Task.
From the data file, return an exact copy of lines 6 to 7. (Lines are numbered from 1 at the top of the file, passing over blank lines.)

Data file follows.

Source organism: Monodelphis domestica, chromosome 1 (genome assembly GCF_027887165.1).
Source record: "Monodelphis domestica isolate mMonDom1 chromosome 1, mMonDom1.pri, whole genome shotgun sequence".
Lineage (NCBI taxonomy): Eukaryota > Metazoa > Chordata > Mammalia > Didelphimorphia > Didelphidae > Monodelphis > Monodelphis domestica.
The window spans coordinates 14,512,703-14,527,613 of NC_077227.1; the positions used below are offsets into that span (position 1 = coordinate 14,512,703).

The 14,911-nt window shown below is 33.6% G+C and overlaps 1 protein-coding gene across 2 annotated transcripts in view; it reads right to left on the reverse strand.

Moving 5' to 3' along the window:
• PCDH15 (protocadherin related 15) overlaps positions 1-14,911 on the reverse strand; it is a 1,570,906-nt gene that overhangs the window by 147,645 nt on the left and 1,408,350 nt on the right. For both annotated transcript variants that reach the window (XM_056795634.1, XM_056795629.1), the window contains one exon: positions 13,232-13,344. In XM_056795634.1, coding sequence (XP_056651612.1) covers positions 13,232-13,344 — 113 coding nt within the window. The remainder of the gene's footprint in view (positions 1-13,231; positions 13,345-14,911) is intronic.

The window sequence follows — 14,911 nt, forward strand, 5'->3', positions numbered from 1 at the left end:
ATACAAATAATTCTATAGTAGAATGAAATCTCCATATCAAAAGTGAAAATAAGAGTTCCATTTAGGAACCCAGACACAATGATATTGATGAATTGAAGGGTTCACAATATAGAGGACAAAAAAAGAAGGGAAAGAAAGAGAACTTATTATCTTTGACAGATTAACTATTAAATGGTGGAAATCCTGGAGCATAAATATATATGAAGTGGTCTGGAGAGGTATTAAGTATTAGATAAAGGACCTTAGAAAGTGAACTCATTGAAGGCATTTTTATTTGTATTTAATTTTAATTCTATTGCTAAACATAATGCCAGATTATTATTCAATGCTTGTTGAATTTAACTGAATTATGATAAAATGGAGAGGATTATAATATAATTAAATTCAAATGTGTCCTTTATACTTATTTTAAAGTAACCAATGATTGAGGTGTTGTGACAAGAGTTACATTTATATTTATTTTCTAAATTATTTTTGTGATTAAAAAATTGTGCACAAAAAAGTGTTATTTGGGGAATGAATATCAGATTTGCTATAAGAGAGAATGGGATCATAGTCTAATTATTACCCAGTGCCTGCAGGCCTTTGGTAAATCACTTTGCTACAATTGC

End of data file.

Moving 5' to 3' along the window:
• PCDH15 (protocadherin related 15) overlaps positions 1-14,911 on the reverse strand; it is a 1,570,906-nt gene that overhangs the window by 147,645 nt on the left and 1,408,350 nt on the right. For both annotated transcript variants that reach the window (XM_056795634.1, XM_056795629.1), the window contains one exon: positions 13,232-13,344. In XM_056795634.1, coding sequence (XP_056651612.1) covers positions 13,232-13,344 — 113 coding nt within the window. The remainder of the gene's footprint in view (positions 1-13,231; positions 13,345-14,911) is intronic.